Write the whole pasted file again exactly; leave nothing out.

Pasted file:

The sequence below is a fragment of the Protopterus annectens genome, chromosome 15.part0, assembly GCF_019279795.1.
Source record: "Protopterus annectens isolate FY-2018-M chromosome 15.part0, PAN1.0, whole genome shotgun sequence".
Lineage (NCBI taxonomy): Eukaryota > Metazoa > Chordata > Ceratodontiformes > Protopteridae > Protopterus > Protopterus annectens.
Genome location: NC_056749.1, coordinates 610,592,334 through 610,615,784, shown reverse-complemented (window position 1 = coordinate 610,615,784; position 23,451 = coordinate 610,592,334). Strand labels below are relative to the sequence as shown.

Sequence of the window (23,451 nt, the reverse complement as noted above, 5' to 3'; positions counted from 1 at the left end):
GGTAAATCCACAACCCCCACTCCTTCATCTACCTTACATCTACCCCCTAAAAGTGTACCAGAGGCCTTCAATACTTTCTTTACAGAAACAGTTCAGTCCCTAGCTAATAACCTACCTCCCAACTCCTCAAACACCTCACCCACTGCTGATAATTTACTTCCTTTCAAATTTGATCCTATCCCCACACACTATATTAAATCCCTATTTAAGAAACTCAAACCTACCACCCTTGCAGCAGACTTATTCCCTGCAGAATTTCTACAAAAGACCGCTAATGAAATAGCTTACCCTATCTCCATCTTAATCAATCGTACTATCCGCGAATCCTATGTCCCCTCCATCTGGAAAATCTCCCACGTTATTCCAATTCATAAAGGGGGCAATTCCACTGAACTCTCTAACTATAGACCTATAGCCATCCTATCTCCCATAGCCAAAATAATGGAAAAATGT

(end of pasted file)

The sequence below is a fragment of the Protopterus annectens genome, chromosome 15.part0, assembly GCF_019279795.1.
Source record: "Protopterus annectens isolate FY-2018-M chromosome 15.part0, PAN1.0, whole genome shotgun sequence".
Lineage (NCBI taxonomy): Eukaryota > Metazoa > Chordata > Ceratodontiformes > Protopteridae > Protopterus > Protopterus annectens.
Genome location: NC_056749.1, coordinates 610,592,334 through 610,615,784, shown reverse-complemented (window position 1 = coordinate 610,615,784; position 23,451 = coordinate 610,592,334). Strand labels below are relative to the sequence as shown.

Sequence of the window (23,451 nt, the reverse complement as noted above, 5' to 3'; positions counted from 1 at the left end):
GGTAAATCCACAACCCCCACTCCTTCATCTACCTTACATCTACCCCCTAAAAGTGTACCAGAGGCCTTCAATACTTTCTTTACAGAAACAGTTCAGTCCCTAGCTAATAACCTACCTCCCAACTCCTCAAACACCTCACCCACTGCTGATAATTTACTTCCTTTCAAATTTGATCCTATCCCCACACACTATATTAAATCCCTATTTAAGAAACTCAAACCTACCACCCTTGCAGCAGACTTATTCCCTGCAGAATTTCTACAAAAGACCGCTAATGAAATAGCTTACCCTATCTCCATCTTAATCAATCGTACTATCCGCGAATCCTATGTCCCCTCCATCTGGAAAATCTCCCACGTTATTCCAATTCATAAAGGGGGCAATTCCACTGAACTCTCTAACTATAGACCTATAGCCATCCTATCTCCCATAGCCAAAATAATGGAAAAATGT